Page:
The Office of the National Coordinator for Health IT expects to weather the political changes resulting from a new Trump administration and the 21st Century Cures bill, expected to be signed into law soon.

The ONC is currently led by National Coordinator Vindell Washington, MD, ascending to the position in August—his position is appointed and could change under the new administration.

Vindell Washington, MD
Vindell Washington, MD

Speaking at Tuesday’s joint meeting of the Health IT Policy and Standards Committees, ONC’s Deputy National Coordinator Jon White, MD, reassured its members that while “there is an upcoming change in administration,” the statutory mission of ONC is firmly entrenched.

“Prior to 2009, ONC existed through executive order. But since 2009, ONC has existed under statute,” said White. “Our statutory mission—which is to improve the health and the well-being of individuals and communities through the use of technology and health information that is accessible where and when it matters most—is going to continue.”

White predicted a smooth transition for the new Trump administration, but beyond that, he would not speculate on what the change in the executive branch would mean for the agency. “The future is going to hold what it’s going to hold, and we’re going to go bravely into it,” White added.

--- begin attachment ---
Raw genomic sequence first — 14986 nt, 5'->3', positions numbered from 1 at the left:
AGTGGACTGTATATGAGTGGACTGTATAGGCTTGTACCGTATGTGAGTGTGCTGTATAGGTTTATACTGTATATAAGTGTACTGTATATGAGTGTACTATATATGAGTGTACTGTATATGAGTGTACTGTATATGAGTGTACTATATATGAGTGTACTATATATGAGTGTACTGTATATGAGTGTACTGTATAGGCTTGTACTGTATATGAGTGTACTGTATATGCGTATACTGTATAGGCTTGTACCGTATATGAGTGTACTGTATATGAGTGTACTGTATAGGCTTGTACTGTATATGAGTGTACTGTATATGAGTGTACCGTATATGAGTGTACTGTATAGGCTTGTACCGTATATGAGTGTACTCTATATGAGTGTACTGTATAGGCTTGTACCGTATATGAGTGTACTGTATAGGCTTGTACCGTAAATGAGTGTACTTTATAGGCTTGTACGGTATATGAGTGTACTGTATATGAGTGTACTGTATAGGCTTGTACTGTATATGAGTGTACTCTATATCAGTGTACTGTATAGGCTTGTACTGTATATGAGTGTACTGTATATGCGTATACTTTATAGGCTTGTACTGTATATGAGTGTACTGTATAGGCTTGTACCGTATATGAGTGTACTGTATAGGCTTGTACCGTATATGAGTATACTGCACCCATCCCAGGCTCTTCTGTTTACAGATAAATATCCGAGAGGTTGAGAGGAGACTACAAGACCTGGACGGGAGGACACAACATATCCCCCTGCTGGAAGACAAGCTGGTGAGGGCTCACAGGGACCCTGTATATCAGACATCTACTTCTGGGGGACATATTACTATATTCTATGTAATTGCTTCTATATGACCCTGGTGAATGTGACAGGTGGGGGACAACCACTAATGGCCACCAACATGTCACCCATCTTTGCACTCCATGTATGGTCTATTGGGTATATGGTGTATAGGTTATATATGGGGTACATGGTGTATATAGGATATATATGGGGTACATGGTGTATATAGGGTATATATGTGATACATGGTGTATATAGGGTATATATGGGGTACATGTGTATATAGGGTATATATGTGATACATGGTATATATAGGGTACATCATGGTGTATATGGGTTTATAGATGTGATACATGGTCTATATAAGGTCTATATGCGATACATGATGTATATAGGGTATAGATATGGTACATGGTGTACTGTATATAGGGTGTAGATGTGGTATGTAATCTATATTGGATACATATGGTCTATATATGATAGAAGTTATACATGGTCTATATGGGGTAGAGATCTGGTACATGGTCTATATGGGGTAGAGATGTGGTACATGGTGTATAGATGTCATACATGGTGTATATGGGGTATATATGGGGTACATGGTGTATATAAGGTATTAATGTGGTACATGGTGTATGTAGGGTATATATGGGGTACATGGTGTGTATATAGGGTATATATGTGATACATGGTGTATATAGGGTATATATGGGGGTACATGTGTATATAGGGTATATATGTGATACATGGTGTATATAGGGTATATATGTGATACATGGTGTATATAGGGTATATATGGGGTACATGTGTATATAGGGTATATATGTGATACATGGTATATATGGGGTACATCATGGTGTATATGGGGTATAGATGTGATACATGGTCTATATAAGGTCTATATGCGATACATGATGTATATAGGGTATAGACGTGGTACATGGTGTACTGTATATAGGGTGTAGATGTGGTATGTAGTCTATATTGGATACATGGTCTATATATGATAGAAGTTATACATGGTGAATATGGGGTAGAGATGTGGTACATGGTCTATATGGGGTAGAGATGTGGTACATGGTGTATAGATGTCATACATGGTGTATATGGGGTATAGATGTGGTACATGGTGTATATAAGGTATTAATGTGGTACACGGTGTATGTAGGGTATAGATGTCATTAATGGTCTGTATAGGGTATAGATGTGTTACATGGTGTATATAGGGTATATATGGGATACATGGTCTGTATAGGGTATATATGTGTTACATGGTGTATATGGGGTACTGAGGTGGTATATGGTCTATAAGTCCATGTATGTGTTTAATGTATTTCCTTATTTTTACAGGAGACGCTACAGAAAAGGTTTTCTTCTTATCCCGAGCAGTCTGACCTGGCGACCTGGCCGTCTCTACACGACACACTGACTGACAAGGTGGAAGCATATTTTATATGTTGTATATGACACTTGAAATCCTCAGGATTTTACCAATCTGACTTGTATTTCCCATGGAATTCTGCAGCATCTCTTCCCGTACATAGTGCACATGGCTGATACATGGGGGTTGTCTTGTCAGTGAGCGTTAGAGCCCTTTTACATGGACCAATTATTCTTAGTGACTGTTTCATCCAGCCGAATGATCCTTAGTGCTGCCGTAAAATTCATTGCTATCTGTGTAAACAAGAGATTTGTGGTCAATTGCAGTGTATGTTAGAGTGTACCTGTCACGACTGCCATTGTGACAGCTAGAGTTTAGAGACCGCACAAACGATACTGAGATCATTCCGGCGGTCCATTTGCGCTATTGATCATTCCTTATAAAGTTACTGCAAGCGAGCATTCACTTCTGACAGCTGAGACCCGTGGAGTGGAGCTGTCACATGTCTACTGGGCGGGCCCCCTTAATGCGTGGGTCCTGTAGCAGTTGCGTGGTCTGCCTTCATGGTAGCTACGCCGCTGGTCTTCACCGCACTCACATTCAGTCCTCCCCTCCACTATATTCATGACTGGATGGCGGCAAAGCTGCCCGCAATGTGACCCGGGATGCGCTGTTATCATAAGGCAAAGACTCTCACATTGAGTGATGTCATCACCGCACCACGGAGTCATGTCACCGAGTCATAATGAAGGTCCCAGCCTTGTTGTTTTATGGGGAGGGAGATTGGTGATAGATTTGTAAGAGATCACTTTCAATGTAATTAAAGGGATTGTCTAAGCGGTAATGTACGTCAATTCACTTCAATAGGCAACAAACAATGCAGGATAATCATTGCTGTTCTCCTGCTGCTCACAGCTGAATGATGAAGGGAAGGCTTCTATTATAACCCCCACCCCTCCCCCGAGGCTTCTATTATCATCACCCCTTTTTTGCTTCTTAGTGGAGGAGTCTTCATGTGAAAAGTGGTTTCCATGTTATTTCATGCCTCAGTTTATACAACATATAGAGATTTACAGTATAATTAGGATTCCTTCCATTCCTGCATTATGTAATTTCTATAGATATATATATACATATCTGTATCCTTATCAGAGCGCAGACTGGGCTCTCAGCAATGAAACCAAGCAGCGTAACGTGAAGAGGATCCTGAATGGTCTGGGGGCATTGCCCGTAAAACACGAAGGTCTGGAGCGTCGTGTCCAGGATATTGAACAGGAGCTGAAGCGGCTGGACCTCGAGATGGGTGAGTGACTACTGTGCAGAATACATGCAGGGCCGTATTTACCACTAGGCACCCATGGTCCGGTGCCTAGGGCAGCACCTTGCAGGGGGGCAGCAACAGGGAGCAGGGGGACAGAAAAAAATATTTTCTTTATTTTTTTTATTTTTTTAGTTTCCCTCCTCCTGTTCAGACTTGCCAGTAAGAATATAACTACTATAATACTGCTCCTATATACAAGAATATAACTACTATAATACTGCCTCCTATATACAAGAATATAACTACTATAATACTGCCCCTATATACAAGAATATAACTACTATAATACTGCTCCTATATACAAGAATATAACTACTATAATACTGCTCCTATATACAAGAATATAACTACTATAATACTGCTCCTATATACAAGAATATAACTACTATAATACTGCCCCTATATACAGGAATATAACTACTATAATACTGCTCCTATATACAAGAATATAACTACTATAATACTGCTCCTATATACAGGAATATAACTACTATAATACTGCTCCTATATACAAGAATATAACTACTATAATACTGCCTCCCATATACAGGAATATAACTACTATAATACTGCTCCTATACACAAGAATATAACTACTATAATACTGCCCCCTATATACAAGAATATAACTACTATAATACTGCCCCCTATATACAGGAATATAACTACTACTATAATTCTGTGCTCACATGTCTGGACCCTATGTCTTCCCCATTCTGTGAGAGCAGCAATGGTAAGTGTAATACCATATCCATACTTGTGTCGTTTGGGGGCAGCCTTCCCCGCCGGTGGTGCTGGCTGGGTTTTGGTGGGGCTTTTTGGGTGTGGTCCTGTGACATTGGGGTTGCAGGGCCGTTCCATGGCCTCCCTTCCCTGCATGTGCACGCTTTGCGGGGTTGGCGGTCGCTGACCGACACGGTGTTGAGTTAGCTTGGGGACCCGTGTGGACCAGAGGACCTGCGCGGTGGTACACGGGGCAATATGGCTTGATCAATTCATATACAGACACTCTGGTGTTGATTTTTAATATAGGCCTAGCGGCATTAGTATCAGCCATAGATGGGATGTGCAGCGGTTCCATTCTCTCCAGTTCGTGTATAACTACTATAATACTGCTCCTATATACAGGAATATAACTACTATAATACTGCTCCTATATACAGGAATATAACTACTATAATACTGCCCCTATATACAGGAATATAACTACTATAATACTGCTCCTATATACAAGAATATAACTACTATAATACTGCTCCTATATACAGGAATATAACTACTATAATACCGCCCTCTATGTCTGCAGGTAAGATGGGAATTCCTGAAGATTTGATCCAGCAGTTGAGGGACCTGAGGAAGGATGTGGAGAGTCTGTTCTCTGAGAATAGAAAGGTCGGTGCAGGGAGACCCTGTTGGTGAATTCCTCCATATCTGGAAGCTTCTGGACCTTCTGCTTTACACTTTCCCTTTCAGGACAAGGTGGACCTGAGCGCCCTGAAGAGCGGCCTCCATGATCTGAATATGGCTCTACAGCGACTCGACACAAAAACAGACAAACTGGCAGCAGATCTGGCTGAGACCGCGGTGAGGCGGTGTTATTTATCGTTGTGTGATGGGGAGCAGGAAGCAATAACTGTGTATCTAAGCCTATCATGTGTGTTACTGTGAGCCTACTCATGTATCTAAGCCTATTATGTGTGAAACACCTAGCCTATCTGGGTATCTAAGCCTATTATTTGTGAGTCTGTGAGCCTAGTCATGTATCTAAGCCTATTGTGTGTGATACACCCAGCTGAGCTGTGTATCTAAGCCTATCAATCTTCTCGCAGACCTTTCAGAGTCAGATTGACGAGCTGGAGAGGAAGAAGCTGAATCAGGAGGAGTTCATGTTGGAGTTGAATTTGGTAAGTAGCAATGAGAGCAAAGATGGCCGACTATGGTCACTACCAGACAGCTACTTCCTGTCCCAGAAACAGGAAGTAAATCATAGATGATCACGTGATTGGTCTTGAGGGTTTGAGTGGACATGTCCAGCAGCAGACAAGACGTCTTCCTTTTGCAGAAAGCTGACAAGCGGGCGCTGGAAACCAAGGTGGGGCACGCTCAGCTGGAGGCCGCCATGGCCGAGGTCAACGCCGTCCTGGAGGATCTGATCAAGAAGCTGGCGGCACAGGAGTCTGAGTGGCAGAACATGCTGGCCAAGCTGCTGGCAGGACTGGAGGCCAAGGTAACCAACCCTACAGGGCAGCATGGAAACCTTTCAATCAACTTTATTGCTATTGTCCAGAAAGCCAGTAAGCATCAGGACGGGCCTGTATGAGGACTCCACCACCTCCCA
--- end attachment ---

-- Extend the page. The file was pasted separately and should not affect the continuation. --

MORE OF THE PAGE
Also See: Will Trump presidency disrupt current health IT policy?

ONC's deputy national coordinator noted that the Senate is poised to vote on the 21st Century Cures bill, which was overwhelmingly passed last week by the House of Representatives. The Senate is slated to vote today on the legislation, which has several health IT-related provisions. President Obama said he will sign the bill as as soon as it reaches his desk.

“I normally don’t comment on pending legislation. However, this particular bill has passed the House, the Senate has invoked cloture on it by a fairly broad margin, and the Administration has issued a fairly strong statement of support,” said White.

“If Cures is enacted, we’re going to look forward to working to implement the provisions of the bill. For this group, in particular, I want you to know that we’re going to work to ensure an orderly transition from the current committee setup to the Health IT Advisory Committee described in the bill,” he said.

As directed in Sec. 4003 of the bill, a new Health IT Advisory Committee will be established and “shall serve to unify the roles of, and replace, the HIT Policy Committee and the HIT Standards Committee, as in existence before the date of the enactment of the 21st Century Cures Act.” Specifically, the HIT Advisory Committee is to make interoperability a priority.

The committee is to recommend to the National Coordinator for HIT “standards, implementation specifications and certification criteria, relating to the implementation of a health information technology infrastructure, nationally and locally, that advances the electronic access, exchange and use of health information.”

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